What's the Difference Between Cartridge Heaters and Tubular Heaters?
A cartridge heater is an industrial heating element. It consists of an outer metal enclosure called a sheath containing resistive wiring separated from the sheath by electrical insulation. Most cartridge heaters are straight cylindrical tubes and have diameters designed to slide into holes drilled with common English or metric drill sizes. (Some manufacturers advise reaming holes after drilling for high-watt density heaters.)
Typical cartridge heater diameters range from 1 in. (English) or 20 mm (metric) at most down to 1/8 in. (English) or 4 mm (metric). Smaller cartridge diameters are possible but the wattages are limited by the small surface areas associated with these diameters. Lengths vary by diameter but can range from 8 ft down to less than an inch.
Both cartridge heaters and tubular heaters typically contain resistive Nichrome wire heating elements that are insulated from a metal sheath by MgO insulating material. The heating element terminates at the end of the tube for an external connection point. Cartridge heaters typically use flexible electrical leads which are attached to the cartridge heaters power pins through either an (external) insulated crimp connection or an internal mechanical connection via the swaging process. The electrical connections on tubular heaters are usually through threaded studs or terminals.
A cartridge heater consists of the metal sheath, power pins, resistive wire, insulation, sealing at one end of the sheath, an electrical connection between the resistive wire and power pins, a termination of the resistive wire into wire leads, and the leads themselves.
Cartridge heaters are sometimes confused with tubular heaters. Cartridge heaters are generally cylindrical or rectangular with no bends or other geometrical shaping or curves. They are basically designed to insert in drilled blind holes. Tubular heaters, on the other hand, may be formed into complex geometries with a variety of lengths, diameters, terminations, and sheath materials. Whereas cartridge heaters typically slide into drilled holes, tubular heaters may be welded to metal surfaces or cast into metals. They often are inserted into ovens, chambers, and vessels.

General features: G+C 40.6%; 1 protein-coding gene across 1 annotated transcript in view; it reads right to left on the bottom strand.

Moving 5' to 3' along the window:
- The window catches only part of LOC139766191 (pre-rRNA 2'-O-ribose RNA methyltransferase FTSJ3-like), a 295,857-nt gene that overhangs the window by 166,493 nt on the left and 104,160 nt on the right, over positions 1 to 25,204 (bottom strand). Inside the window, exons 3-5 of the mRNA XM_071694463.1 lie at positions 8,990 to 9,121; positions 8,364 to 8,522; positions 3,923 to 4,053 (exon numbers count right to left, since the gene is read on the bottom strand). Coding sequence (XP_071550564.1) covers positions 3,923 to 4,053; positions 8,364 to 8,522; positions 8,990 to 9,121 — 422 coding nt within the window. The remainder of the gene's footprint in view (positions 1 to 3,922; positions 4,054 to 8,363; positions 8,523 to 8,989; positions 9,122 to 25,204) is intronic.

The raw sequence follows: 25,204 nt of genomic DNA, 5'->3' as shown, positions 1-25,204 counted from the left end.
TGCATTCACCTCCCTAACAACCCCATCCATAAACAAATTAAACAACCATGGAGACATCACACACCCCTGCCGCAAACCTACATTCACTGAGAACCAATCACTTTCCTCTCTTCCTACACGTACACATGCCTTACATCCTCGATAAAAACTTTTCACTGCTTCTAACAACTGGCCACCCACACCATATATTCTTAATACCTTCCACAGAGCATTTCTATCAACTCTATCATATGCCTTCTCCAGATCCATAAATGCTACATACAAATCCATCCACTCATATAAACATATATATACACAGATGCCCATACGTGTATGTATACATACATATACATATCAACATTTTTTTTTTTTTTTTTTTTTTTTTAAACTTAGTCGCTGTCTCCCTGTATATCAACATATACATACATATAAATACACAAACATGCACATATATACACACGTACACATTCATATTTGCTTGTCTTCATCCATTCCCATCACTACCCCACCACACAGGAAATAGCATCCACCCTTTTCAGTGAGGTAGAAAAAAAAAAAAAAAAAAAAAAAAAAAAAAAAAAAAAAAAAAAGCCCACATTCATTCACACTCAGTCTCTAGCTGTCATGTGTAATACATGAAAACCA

The typical connection on a tubular heater is a threaded stud terminal with either a ceramic or mica insulator.
Tubular heaters are used for immersion and air heating. They often get clamped to objects such as vessels and tanks, fitted into milled groove platens, immersed directly into a liquid, or even are mounted in ducts for heating air and gas. They may also be available in single and double-ended versions.
The internal make-up of tubular heaters resembles that of cartridge heaters. They generally contain a helical Nichrome resistive wire that serves as a heating element. It is welded on each end to terminal pins. The heating element is centered in the sheath which is filled with MgO. The MgO is compacted to stabilize the coil and promote heat transfer to the sheath.
Because cartridge heaters have a simpler geometry, they can sometimes provide a higher surface-watt density than tubular heaters. The reason is that their heating elements can lay closer to the sheath surface than in tubular heaters where the resistive wire may have to accommodate bends or changes in geometry. Also as a consequence of the simple geometry, cartridge heaters may be fabricated in diameters down to about 1/8 in. where the minimum diameter for tubular heaters is usually ¼ in.